The pig slaughter process is not a visible part of our daily relation to food anymore. In fact hardly anything of the growing, rearing, processing and slaughtering is visible to us. We can therefore assume to be more civilised than our ancestors while eating meat because it is so easy to close our eyes for the killing and chopping done by others. How horrified would we be if we had to chop the head of the chicken that we intend to cook tonight. How awful and sad it would be to slaughter Rinus after you got to know him intimately.
Increasingly, I come to think the other way around; how awful that I eat an anonymous pig who had an anonymous life together with a few million others and who’s parts are being used in at least 187 products without us knowing. How horrible that this piece of meat sealed in a plastic box with a number of ‘stars’ (see Keuringsdienst van Waarde) does not really link my thoughts to a concrete animal. How outrageous that I shovel my food in without thoughts about that little piglet grubbing around, to the wiggling of a fully grown pig tail while he is playing pig, to the socializing that they do, to the little naps they take, to the way they run to be fed.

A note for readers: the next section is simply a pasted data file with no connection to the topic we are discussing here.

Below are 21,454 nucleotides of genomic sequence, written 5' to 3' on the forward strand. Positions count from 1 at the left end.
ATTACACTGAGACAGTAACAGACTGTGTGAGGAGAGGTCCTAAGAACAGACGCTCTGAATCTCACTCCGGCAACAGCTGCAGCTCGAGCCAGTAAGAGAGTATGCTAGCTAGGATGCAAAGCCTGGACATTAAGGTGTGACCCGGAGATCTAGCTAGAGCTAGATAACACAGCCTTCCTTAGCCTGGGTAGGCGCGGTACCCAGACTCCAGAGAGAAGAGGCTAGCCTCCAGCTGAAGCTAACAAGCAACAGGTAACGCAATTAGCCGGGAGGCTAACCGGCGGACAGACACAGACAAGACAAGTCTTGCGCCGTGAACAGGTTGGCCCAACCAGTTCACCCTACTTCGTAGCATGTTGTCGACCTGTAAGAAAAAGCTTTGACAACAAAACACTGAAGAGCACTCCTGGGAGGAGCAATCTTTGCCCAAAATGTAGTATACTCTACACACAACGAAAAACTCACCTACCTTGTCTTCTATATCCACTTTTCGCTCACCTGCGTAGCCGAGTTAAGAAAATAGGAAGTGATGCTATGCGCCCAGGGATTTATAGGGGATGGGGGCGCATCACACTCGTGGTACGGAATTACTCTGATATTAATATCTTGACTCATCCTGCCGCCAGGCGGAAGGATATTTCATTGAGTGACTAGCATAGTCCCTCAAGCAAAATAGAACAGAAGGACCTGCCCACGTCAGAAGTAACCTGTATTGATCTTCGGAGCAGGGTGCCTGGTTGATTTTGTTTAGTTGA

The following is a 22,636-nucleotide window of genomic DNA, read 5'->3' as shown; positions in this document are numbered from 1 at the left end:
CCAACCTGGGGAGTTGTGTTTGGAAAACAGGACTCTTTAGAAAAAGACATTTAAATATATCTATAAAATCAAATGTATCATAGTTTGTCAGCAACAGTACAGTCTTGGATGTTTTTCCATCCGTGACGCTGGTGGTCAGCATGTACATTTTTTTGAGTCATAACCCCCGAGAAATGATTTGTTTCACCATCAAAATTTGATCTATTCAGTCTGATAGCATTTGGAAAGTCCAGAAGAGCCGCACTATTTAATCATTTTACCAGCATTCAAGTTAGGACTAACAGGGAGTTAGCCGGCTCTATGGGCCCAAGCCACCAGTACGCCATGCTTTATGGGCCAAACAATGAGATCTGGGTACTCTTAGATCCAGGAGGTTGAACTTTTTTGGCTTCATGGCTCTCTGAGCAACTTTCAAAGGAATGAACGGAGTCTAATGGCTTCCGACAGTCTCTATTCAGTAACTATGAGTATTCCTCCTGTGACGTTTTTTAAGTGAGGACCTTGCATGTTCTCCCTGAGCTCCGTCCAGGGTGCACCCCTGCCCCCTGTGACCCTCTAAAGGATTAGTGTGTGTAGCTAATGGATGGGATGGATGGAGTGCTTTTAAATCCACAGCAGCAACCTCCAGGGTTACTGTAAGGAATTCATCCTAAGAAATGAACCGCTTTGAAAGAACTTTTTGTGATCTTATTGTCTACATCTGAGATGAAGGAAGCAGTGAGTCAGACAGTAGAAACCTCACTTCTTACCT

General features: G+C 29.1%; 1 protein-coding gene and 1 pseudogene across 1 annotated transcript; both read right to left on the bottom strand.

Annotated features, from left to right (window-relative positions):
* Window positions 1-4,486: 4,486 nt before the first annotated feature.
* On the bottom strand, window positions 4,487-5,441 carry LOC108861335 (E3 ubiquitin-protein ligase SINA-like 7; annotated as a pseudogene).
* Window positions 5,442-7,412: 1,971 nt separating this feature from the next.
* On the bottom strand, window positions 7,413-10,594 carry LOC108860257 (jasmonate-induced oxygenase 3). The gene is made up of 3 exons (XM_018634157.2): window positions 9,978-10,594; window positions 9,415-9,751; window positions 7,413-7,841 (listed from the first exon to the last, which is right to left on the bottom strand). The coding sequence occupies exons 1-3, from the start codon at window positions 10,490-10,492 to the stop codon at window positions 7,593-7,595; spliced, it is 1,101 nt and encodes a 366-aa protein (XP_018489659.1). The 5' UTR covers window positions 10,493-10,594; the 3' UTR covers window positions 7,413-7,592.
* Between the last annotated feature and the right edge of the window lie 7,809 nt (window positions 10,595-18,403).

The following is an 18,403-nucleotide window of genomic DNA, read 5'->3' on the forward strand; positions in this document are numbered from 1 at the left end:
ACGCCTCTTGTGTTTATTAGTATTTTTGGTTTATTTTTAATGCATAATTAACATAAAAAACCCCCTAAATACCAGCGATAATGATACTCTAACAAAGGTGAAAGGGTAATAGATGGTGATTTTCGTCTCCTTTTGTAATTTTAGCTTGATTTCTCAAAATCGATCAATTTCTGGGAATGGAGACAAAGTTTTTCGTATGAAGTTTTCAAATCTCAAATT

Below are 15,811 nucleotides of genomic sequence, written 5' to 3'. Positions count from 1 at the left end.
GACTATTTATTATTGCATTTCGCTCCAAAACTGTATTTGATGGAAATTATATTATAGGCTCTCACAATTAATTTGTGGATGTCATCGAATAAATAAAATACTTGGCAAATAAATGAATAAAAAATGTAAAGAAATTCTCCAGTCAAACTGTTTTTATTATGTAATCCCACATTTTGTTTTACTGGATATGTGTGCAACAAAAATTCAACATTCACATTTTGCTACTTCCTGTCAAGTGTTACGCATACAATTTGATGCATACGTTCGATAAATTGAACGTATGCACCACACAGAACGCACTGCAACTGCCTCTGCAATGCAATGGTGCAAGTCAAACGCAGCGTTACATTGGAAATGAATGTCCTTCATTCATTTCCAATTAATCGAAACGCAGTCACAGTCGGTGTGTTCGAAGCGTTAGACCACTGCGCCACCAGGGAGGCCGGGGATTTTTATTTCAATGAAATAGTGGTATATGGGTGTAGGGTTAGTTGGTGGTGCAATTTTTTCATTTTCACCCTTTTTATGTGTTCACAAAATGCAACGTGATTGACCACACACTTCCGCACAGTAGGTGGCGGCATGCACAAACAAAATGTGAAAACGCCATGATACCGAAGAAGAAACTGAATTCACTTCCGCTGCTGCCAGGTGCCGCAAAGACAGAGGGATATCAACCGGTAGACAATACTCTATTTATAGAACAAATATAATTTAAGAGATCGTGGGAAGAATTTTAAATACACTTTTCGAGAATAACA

Anna, Bom, Rinus and Alie were not only literally digging up the border but they also symbolise the border between a pig and our food (see the wonderful report with lots of pictures of assistant farmer Onno van Eijk). A culture that values their food, is a culture that knows their food. Once you know, fed and cared for Rinus, his meat becomes precious, the slaughtering an intense and difficult ritual and nothing of him will be spoilt or mindlessly consumed (see also the Volkskrant article).
The care and attention which naturally appear when you are involved in all aspects of the food leads to a quality which is recognised elsewhere in the world as a strong food culture. The majority of us, however, are made to value brands instead of food.